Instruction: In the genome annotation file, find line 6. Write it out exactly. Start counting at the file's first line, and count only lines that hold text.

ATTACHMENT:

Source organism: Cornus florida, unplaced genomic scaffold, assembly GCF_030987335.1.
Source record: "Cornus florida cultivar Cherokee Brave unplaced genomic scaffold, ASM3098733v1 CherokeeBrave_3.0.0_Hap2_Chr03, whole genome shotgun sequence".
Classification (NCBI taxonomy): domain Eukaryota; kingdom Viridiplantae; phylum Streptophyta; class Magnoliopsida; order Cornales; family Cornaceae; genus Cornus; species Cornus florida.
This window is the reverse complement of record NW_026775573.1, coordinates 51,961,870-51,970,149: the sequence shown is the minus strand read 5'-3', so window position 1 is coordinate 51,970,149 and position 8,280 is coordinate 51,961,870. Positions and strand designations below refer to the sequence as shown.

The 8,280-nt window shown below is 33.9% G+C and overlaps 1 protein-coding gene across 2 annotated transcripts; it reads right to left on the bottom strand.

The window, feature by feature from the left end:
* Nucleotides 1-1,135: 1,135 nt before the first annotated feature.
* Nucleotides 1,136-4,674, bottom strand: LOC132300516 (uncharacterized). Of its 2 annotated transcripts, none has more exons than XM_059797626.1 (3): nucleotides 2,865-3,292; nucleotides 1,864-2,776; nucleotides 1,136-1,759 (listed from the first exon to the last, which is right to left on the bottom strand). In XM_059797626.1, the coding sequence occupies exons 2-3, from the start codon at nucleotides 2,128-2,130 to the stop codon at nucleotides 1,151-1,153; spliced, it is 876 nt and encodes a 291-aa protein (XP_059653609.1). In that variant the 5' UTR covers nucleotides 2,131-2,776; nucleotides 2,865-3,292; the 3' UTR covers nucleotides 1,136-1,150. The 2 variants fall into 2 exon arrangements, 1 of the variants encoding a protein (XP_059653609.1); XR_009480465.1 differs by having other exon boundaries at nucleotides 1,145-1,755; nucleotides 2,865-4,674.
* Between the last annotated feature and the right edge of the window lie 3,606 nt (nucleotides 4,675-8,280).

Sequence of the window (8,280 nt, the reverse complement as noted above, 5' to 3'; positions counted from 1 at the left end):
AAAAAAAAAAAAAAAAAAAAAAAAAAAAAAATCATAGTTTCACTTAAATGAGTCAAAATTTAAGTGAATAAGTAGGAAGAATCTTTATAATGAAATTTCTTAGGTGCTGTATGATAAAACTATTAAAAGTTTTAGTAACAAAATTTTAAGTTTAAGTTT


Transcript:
The window, feature by feature from the left end: